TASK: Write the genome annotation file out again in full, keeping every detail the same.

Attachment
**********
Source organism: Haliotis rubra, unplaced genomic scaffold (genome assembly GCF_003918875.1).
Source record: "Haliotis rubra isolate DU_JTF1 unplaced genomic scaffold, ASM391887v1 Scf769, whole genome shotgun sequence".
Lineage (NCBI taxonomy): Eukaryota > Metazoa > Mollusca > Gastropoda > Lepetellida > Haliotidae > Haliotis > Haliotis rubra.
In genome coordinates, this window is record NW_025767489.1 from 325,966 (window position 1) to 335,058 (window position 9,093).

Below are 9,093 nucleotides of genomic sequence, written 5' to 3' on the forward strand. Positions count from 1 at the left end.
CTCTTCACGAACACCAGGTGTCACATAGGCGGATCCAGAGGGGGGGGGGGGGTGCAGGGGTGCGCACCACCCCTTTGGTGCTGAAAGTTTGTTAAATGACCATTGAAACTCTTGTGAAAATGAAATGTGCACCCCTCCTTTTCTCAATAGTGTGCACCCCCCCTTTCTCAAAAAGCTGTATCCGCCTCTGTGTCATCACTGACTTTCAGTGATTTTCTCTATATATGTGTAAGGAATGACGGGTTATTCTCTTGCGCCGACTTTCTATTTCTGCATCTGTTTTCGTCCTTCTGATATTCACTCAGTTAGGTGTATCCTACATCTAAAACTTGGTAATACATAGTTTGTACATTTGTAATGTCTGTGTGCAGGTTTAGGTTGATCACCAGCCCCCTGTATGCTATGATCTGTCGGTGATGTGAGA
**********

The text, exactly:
Source organism: Haliotis rubra, unplaced genomic scaffold (genome assembly GCF_003918875.1).
Source record: "Haliotis rubra isolate DU_JTF1 unplaced genomic scaffold, ASM391887v1 Scf769, whole genome shotgun sequence".
Lineage (NCBI taxonomy): Eukaryota > Metazoa > Mollusca > Gastropoda > Lepetellida > Haliotidae > Haliotis > Haliotis rubra.
In genome coordinates, this window is record NW_025767489.1 from 325,966 (window position 1) to 335,058 (window position 9,093).

Below are 9,093 nucleotides of genomic sequence, written 5' to 3' on the forward strand. Positions count from 1 at the left end.
CTCTTCACGAACACCAGGTGTCACATAGGCGGATCCAGAGGGGGGGGGGGGGTGCAGGGGTGCGCACCACCCCTTTGGTGCTGAAAGTTTGTTAAATGACCATTGAAACTCTTGTGAAAATGAAATGTGCACCCCTCCTTTTCTCAATAGTGTGCACCCCCCCTTTCTCAAAAAGCTGTATCCGCCTCTGTGTCATCACTGACTTTCAGTGATTTTCTCTATATATGTGTAAGGAATGACGGGTTATTCTCTTGCGCCGACTTTCTATTTCTGCATCTGTTTTCGTCCTTCTGATATTCACTCAGTTAGGTGTATCCTACATCTAAAACTTGGTAATACATAGTTTGTACATTTGTAATGTCTGTGTGCAGGTTTAGGTTGATCACCAGCCCCCTGTATGCTATGATCTGTCGGTGATGTGAGA